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My wife and I went to Epcot last night to see The Orchestra featuring former members of ELO (Electric Light Orchestra). This is perhaps the third time we’ve seen them live at Epcot. They were great as usual. ELO’s songs were playing a lot on the radio when I was a kid and when I was in college, and they’re still played with regularity on some radio stations today.
When the concert was over and we were filing out of the stadium, a man said to me that he’d seen me singing along.
“As long as you couldn’t hear me,” I said with a smile. But yeah, I knew every song they played. These guys helped define my generation.
Some bands that play at Epcot have a repertoire so limited they have to cover songs by other bands if they are to play songs for half an hour that the audience will recognize. Not so with The Orchestra. They play three sets a night for three nights, and while they might repeat some of their most popular songs because everyone wants to hear them, they’ll never have to cover songs from other bands to provide variety in their sets. There were so many ELO songs they didn’t play, sitting through one of their half-hour Epcot performances only whetted my appetite to hear more.
Here’s a YouTube video of ELO back in the day, playing the same song as the one with which The Orchestra ended their first set at Epcot this year. If you don’t recognize this song, you’re not a fan of classic rock in either the US or the UK.
I always thought they were singing “Bruce” in this song. They aren’t. You could tell during the live performance that what they sang did not start with a B. Maybe it was a G. According to Wikipedia, the liner notes for the album stated that the word was a made up word, “Grroosss.” Artists, eh.
- Epcot International Flower & Garden Festival – The Flower Power Concert Series (takingthefloridaplunge.com)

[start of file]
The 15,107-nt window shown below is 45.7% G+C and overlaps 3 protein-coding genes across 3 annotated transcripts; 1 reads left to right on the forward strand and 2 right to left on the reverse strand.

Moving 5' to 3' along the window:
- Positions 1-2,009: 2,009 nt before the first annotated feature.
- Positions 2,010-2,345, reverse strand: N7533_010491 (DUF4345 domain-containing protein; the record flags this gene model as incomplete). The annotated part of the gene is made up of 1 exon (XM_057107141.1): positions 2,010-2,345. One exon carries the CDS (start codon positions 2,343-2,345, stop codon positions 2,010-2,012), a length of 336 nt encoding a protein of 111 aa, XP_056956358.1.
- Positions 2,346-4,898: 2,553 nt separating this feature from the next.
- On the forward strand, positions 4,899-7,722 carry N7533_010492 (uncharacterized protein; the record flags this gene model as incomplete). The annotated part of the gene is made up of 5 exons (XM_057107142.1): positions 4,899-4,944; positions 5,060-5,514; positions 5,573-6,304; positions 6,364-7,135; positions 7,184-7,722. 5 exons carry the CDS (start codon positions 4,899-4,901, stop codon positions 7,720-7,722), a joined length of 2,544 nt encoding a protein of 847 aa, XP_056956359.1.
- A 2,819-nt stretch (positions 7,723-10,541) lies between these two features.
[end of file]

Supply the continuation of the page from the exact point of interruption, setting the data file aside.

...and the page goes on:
- Epcot Flower Power Weekend Concerts Kick Start Spring at Walt Disney World (chipandco.com)
I’ve not been too impressed with music released in 2013 so far. Last year at this time, I had no problem coming up with several albums for my list of favorites released in the first half of 2012.
This year, I’m not taken with certain albums that I had really been looking forward to hearing. New music from Yeah Yeah Yeahs and Paramore leave me less than thrilled. The 2012 album from Tegan and Sara is okay, but not great. Otep gave us Hydra, which is too heavy with the amount of talking on the album. Jennifer Love Hewitt, whose voice I absolutely adore, released a new single from her show, The Client List, but I’ve not seen an album. I would have absolutely loved a new Jennifer Love Hewitt album.
As I’ve admitted on this blog before, while I’ve plenty of favorite music by male vocalists from last century, I’ve found that in this century my tastes are partial to female vocalists. So the list below is biased, leaning entirely to albums with female vocalists. Don’t get all bent because I didn’t include David Bowie’s latest release, for which he couldn’t be bothered to use some decent cover art. Maybe some day I’ll bother to listen to the album. I do love Space Oddity and other classic David Bowie tracks. But I don’t get the statement he was trying to make with the cover for this latest release. I don’t need anyone’s explanation about it either. Art should stand on its own.
I don’t have enough favorite albums from the year so far to create a top 10 list. So here are my top 5 favorite albums for the first half of 2013. Continue reading
Last time, I reviewed My Bloody Valentine. I went on about how they might be boring to some, but there was a certain something that kept it from being as such.
Enter The xx. I find them to be pretty boring, even though they share a few similarities to My Bloody Valentine. OK, so that might be a stretch, but bear with me.
This band is boring. Fact. Why? Continue reading